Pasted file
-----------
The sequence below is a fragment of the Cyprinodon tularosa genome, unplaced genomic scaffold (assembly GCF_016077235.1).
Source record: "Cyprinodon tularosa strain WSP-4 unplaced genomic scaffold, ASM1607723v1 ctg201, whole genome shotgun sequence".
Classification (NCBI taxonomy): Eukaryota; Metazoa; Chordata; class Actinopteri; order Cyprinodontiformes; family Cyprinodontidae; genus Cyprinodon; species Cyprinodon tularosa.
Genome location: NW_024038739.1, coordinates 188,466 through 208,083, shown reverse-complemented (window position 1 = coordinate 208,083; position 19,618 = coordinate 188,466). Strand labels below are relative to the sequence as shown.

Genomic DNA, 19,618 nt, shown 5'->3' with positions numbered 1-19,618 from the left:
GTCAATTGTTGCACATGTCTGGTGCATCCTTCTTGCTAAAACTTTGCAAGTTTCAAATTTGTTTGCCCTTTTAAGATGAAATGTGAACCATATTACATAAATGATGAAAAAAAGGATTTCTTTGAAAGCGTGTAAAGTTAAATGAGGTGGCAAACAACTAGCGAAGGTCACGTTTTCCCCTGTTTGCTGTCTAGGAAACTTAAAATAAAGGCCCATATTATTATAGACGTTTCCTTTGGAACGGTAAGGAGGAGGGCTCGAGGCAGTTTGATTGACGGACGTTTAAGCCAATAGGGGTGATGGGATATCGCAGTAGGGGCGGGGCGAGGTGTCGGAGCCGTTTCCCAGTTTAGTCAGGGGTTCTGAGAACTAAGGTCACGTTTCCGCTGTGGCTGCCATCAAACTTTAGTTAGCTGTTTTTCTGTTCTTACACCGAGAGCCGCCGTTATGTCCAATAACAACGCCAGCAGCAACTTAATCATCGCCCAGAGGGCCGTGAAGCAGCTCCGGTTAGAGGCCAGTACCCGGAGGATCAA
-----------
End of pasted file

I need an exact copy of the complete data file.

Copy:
The sequence below is a fragment of the Cyprinodon tularosa genome, unplaced genomic scaffold (assembly GCF_016077235.1).
Source record: "Cyprinodon tularosa strain WSP-4 unplaced genomic scaffold, ASM1607723v1 ctg201, whole genome shotgun sequence".
Classification (NCBI taxonomy): Eukaryota; Metazoa; Chordata; class Actinopteri; order Cyprinodontiformes; family Cyprinodontidae; genus Cyprinodon; species Cyprinodon tularosa.
Genome location: NW_024038739.1, coordinates 188,466 through 208,083, shown reverse-complemented (window position 1 = coordinate 208,083; position 19,618 = coordinate 188,466). Strand labels below are relative to the sequence as shown.

Genomic DNA, 19,618 nt, shown 5'->3' with positions numbered 1-19,618 from the left:
GTCAATTGTTGCACATGTCTGGTGCATCCTTCTTGCTAAAACTTTGCAAGTTTCAAATTTGTTTGCCCTTTTAAGATGAAATGTGAACCATATTACATAAATGATGAAAAAAAGGATTTCTTTGAAAGCGTGTAAAGTTAAATGAGGTGGCAAACAACTAGCGAAGGTCACGTTTTCCCCTGTTTGCTGTCTAGGAAACTTAAAATAAAGGCCCATATTATTATAGACGTTTCCTTTGGAACGGTAAGGAGGAGGGCTCGAGGCAGTTTGATTGACGGACGTTTAAGCCAATAGGGGTGATGGGATATCGCAGTAGGGGCGGGGCGAGGTGTCGGAGCCGTTTCCCAGTTTAGTCAGGGGTTCTGAGAACTAAGGTCACGTTTCCGCTGTGGCTGCCATCAAACTTTAGTTAGCTGTTTTTCTGTTCTTACACCGAGAGCCGCCGTTATGTCCAATAACAACGCCAGCAGCAACTTAATCATCGCCCAGAGGGCCGTGAAGCAGCTCCGGTTAGAGGCCAGTACCCGGAGGATCAA